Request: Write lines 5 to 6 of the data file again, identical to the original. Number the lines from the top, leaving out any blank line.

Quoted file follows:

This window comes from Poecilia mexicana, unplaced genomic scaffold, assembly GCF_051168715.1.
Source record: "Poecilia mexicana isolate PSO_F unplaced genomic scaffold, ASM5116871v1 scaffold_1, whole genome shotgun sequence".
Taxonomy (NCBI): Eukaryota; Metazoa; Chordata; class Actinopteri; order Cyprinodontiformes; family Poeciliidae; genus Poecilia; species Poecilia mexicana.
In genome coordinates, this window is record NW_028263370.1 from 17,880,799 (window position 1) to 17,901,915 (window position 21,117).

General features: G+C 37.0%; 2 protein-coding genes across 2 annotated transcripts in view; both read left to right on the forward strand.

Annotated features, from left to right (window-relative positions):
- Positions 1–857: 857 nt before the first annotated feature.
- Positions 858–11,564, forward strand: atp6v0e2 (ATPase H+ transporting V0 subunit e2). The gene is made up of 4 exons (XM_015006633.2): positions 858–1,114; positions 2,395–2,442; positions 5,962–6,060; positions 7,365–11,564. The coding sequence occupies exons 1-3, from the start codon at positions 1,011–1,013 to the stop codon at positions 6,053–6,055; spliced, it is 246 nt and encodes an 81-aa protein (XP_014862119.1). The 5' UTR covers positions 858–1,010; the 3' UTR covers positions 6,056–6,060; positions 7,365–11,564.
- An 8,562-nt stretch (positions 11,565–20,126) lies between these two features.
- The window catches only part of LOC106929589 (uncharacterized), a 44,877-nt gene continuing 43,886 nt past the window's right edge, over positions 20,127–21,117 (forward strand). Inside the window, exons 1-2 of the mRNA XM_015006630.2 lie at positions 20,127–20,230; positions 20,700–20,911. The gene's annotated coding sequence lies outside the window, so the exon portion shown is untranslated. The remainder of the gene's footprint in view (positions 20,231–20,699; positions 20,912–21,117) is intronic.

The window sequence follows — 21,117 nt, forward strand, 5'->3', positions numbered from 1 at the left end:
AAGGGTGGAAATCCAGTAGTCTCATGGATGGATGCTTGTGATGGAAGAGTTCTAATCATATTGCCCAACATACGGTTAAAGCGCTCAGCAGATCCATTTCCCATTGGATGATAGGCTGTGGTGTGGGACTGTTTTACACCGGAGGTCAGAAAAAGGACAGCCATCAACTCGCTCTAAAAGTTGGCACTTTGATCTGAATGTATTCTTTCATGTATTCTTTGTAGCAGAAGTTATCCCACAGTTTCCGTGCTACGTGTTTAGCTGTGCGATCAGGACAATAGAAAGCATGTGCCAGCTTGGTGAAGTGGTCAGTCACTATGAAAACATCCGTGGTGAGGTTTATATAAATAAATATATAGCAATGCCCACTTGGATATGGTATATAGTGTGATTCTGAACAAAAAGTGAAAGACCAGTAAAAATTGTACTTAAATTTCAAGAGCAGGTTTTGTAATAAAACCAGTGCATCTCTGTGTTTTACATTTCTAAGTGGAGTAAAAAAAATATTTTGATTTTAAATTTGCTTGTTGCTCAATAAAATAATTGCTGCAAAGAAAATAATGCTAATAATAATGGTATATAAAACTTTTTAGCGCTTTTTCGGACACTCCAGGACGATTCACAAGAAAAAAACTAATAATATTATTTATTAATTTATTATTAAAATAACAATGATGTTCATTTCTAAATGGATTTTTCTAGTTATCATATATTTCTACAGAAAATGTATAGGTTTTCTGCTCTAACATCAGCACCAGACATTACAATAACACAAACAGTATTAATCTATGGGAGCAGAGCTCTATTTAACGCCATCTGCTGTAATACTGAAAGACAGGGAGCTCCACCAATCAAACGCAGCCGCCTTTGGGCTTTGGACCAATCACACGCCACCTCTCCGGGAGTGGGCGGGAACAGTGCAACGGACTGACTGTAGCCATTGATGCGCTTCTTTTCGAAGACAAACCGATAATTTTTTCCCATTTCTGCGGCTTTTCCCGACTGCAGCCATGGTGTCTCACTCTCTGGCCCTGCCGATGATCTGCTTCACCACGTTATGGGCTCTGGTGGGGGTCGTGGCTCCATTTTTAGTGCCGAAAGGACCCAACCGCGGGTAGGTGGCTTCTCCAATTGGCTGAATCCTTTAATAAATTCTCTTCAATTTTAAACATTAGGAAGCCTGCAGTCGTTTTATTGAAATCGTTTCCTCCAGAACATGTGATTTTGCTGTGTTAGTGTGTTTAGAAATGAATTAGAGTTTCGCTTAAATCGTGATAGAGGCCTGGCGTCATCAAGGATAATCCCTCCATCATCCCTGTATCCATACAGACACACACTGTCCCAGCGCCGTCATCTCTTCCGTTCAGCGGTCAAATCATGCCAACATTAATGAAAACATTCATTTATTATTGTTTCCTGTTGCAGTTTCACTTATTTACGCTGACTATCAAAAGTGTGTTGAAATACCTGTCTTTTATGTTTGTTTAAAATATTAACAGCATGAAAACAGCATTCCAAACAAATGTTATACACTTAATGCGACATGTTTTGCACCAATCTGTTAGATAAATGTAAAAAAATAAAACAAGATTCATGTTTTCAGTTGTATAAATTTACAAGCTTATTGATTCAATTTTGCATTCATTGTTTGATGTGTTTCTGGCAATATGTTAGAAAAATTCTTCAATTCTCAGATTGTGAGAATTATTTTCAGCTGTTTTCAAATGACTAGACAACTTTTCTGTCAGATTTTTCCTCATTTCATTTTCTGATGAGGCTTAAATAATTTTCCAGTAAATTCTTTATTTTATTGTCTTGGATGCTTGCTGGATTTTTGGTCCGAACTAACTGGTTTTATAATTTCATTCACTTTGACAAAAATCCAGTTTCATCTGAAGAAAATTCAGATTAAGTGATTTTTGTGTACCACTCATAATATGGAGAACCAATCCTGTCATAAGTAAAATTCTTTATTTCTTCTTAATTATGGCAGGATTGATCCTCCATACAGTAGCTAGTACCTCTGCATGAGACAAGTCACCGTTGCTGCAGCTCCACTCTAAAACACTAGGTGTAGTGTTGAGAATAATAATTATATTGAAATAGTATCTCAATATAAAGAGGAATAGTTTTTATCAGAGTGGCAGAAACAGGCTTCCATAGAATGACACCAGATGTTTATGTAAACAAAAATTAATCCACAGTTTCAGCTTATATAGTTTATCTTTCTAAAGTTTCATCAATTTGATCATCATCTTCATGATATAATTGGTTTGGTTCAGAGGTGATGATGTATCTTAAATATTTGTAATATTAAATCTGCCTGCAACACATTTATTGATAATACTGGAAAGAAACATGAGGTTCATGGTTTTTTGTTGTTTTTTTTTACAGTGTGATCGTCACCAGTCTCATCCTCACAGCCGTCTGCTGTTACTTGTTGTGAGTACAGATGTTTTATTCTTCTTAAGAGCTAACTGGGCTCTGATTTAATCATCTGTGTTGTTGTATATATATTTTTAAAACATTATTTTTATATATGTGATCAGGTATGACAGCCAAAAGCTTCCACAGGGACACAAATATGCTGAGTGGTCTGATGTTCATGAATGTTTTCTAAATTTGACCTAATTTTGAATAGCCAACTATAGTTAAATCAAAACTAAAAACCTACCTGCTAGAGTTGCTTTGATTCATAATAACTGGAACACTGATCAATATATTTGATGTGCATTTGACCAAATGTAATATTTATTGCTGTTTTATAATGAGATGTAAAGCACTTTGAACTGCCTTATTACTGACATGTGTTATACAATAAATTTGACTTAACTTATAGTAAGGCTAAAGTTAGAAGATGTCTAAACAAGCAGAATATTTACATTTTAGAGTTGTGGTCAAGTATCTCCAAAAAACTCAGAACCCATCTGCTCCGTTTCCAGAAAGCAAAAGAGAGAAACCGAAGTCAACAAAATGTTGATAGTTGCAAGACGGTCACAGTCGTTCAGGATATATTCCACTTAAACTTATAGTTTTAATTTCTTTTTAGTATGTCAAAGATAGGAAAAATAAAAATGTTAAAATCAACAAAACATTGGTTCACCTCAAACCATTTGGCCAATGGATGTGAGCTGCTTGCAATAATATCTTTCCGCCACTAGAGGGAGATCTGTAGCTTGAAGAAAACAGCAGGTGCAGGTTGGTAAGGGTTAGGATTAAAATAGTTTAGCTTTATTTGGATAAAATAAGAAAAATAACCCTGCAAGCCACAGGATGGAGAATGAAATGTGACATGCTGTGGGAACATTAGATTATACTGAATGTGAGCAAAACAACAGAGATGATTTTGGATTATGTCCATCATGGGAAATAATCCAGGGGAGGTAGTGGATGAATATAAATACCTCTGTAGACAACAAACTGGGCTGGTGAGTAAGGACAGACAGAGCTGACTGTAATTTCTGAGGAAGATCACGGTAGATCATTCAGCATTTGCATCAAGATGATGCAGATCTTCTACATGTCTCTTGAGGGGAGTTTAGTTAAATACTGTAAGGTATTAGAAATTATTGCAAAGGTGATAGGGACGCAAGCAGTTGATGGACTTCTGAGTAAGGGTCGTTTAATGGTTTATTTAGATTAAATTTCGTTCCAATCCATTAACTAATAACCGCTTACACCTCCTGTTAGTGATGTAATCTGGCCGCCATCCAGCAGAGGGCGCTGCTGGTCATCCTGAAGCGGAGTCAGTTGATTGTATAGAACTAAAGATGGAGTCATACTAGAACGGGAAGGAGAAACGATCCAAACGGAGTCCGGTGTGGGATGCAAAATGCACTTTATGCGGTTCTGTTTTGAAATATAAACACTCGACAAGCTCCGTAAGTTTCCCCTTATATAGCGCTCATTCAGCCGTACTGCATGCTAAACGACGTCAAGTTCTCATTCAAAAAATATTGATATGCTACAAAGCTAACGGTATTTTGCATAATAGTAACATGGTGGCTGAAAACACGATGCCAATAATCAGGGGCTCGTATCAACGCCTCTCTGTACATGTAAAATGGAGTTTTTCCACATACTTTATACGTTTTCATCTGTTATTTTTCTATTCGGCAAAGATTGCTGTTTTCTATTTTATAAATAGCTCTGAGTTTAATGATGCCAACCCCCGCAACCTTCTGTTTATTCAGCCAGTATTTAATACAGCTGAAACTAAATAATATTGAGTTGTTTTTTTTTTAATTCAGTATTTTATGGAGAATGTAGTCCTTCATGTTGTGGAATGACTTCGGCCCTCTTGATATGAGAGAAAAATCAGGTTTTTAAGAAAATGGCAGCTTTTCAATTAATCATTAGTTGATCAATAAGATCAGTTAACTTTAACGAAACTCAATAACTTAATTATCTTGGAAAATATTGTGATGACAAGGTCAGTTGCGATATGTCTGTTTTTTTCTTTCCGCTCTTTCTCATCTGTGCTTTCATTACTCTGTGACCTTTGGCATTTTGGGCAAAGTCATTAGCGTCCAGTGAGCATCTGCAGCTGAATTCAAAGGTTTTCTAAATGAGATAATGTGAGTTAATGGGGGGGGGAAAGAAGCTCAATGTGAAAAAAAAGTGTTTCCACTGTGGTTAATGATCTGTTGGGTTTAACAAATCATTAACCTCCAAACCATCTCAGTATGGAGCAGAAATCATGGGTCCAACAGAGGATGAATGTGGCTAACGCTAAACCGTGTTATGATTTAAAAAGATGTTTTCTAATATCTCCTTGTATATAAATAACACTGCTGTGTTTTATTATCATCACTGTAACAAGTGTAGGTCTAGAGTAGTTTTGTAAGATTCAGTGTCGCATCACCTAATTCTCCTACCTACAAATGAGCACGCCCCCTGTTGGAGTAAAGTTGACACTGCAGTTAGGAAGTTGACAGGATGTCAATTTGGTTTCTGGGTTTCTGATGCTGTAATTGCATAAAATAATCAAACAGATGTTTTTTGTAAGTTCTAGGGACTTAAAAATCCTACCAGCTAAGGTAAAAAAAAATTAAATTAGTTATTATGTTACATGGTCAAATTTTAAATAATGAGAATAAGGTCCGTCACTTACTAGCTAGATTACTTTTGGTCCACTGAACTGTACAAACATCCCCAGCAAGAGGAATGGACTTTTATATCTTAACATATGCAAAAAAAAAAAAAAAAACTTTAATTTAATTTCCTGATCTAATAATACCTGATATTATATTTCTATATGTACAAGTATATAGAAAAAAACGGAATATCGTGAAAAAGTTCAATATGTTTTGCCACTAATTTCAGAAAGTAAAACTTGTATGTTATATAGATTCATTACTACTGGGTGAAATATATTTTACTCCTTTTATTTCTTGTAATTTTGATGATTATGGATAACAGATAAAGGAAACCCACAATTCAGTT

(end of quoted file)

General features: G+C 37.0%; 2 protein-coding genes across 2 annotated transcripts in view; both read left to right on the forward strand.

Annotated features, from left to right (window-relative positions):